Fretting their business won't bounce back as quickly as the economy, many trend-driven retailers that cater to the affluent have dug deeper.
Neiman Marcus added 400 layoffs to the 375 in January. Saks Fifth Avenue volunteered in an earnings call that bankruptcy was not an option. Even Target, the discounter that uses limited-edition deals with designers to be trendy, said it will shift more floor space to basic merchandise — food, baby products, household items and health and beauty products — to be more recession-resistant like Wal-Mart.
Nordstrom chopped construction spending in half and said it will open only three new full-line stores this year. The expansion emphasis shifts to adding 10 Nordstrom Rack stores to its 56-store off-price chain.
That reconfirms that a full-line store planned for Sarasota in 2011 is on hold until the economic clouds part. But it also means Nordstrom Rack will make its Central Florida debut this fall across the street from Mall at Millenia in Orlando and Tampa Bay area developers will have a new off-price anchor to chase. Currently, the closest Nordstrom Rack is in Sawgrass Mills, near Fort Lauderdale.
Behind the dour outlook: The luxury chains figure that when the economy does comes back in 2010, the aspirational upper-middle-class shopper who made the good times roll for them a few years ago won't come with it.
That's why Saks, which recently launched a line of "can you top this" $7,000 men's suits, also is beefing up its selection of apparel priced to compete directly with the top-end men's and women's apparel sold at Macy's and Dillards.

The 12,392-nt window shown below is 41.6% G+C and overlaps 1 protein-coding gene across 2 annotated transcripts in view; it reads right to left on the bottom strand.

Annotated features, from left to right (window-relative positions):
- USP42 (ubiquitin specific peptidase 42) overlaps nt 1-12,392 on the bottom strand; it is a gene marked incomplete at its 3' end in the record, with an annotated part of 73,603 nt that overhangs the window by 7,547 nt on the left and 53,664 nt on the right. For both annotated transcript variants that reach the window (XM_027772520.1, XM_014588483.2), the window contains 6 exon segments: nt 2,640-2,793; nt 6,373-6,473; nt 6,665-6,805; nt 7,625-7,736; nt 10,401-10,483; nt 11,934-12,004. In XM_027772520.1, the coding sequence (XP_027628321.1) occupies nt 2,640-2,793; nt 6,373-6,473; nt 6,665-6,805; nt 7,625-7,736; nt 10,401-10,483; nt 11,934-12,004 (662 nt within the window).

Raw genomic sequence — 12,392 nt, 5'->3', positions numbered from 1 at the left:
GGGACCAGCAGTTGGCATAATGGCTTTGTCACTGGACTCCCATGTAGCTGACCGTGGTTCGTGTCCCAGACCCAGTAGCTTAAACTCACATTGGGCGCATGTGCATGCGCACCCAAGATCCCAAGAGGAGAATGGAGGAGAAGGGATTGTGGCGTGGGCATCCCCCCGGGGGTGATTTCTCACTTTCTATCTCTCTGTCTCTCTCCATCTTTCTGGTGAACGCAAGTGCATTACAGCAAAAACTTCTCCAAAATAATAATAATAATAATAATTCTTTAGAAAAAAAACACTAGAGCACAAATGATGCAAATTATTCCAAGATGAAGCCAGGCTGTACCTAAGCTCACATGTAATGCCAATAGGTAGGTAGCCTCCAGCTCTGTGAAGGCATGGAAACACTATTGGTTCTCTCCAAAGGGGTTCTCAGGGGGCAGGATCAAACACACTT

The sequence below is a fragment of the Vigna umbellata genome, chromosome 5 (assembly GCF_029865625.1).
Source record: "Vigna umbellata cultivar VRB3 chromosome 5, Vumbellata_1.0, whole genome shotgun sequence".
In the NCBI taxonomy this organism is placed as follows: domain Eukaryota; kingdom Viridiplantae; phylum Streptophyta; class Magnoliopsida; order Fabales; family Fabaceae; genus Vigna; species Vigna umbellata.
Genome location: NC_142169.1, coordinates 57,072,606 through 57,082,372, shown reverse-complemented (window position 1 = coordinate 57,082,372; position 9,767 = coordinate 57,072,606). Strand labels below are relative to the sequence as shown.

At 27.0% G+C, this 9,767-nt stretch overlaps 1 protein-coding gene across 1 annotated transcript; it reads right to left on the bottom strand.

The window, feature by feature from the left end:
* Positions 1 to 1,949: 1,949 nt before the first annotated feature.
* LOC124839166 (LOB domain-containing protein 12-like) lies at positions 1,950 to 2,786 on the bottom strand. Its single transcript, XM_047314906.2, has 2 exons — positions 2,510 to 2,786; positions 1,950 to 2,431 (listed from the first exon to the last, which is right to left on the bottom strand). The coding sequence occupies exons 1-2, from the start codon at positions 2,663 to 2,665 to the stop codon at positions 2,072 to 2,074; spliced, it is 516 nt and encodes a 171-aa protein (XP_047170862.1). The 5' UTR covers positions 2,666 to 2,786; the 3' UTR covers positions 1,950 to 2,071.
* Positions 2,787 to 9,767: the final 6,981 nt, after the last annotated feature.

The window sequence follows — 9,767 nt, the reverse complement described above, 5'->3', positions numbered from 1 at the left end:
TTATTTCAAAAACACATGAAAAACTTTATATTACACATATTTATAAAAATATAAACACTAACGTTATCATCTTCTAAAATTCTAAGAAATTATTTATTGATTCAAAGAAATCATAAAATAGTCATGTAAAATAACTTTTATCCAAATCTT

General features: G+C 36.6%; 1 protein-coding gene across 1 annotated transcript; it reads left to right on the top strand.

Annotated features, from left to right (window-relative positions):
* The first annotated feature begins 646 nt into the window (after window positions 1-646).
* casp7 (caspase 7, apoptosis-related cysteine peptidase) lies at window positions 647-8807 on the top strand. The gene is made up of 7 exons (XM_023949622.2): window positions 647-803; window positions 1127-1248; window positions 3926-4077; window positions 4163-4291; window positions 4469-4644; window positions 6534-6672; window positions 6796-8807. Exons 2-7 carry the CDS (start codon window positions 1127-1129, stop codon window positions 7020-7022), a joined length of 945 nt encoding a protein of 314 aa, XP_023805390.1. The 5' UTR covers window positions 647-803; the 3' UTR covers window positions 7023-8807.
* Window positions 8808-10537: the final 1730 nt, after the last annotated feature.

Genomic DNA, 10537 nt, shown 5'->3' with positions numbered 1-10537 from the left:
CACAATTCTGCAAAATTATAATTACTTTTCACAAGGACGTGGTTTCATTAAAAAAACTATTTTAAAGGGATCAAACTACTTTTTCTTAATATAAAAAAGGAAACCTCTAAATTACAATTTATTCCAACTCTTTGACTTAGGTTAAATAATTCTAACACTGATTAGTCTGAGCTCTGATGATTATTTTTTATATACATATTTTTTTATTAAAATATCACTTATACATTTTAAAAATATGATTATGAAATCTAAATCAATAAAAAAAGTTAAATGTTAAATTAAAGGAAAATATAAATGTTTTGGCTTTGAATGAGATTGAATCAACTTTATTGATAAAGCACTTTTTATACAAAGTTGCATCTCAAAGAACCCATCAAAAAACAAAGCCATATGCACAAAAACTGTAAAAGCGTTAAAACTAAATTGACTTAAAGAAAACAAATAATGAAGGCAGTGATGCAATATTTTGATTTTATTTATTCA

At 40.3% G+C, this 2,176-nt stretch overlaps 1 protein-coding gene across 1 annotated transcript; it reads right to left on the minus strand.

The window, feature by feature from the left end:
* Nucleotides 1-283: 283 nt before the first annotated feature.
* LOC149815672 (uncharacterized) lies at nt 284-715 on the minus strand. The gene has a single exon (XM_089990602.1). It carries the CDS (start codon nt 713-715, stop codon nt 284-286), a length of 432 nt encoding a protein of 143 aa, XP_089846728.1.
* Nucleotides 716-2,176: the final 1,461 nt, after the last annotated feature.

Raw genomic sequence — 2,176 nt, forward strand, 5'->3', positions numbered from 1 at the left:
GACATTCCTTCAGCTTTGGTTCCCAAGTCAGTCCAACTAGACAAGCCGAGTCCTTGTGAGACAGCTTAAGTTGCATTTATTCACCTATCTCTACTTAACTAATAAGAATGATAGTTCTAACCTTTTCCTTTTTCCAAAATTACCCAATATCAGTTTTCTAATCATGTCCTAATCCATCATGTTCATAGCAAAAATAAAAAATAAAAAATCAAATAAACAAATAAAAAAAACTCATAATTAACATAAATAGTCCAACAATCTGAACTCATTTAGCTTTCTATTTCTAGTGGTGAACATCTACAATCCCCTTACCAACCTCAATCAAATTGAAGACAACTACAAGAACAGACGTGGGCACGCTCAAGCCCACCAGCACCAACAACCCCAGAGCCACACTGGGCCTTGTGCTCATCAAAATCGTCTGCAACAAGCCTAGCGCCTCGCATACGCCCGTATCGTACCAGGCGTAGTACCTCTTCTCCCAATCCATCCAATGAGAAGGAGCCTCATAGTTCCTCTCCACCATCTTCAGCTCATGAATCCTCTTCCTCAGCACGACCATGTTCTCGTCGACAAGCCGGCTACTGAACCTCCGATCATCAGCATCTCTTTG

What are Saks luxury customers buying now?
"We're selling a lot of blouses, a lot of knitwear, a lot of dresses and a lot of color for spring," said Ronald Frasch, Saks' chief merchandising officer. "But it's items that enhance their current wardrobe."
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Now that the Belgians at InBev own Anheuser-Busch Cos. and SABMiller, which is either a British or South African company, just acquired Molson-Coor's, what's the biggest American-owned brewing company left standing?
Some would suggest Pabst Brewing Co. which produces 6 million barrels a year. But the Chicago company uses SABMiller breweries to make all its lines of Pabst, Old Milwaukee, Stroh's, Schlitz and Colt 45.
So the largest that owns an actual brewery now is Boston Beer Co., maker of 2 million barrels of Sam Adams products a year, followed by Yuengling, the Pennsylvania brewer that makes 1.7 million barrels, much of it at a plant in Tampa.
That's not quenching much of Americans' 214 million barrel thirst for beer last year.
"It was predicted a decade ago there would be only one U.S. brewing company left," said Eric Shephard, executive editor of Beer Marketer's Insights, a trade journal. "But nobody saw this. Everybody presumed it would be Anheuser-Busch."
Incidentally, InBev Anheuser Busch is weighing selling its aluminum recycling operations and theme parks, including Sea World and Busch Gardens Africa in Tampa, to help raise $7 billion to pay off the $52 billion purchase price for A-B.
The credit crunch, as well as InBev's recently renegotiated bridge loan, has taken much of the urgency out of an immediate sale.
The parks and recycling units are among five potential asset sales InBev is weighing to raise the money. The others are its South Korean breweries, which are reportedly worth $2.5 billion, the Czech Staropramen brewery that Heineken is interested in buying for $272 million and its German Beck's franchise.
Mark Albright can be reached at firstname.lastname@example.org or (727) 893-8252.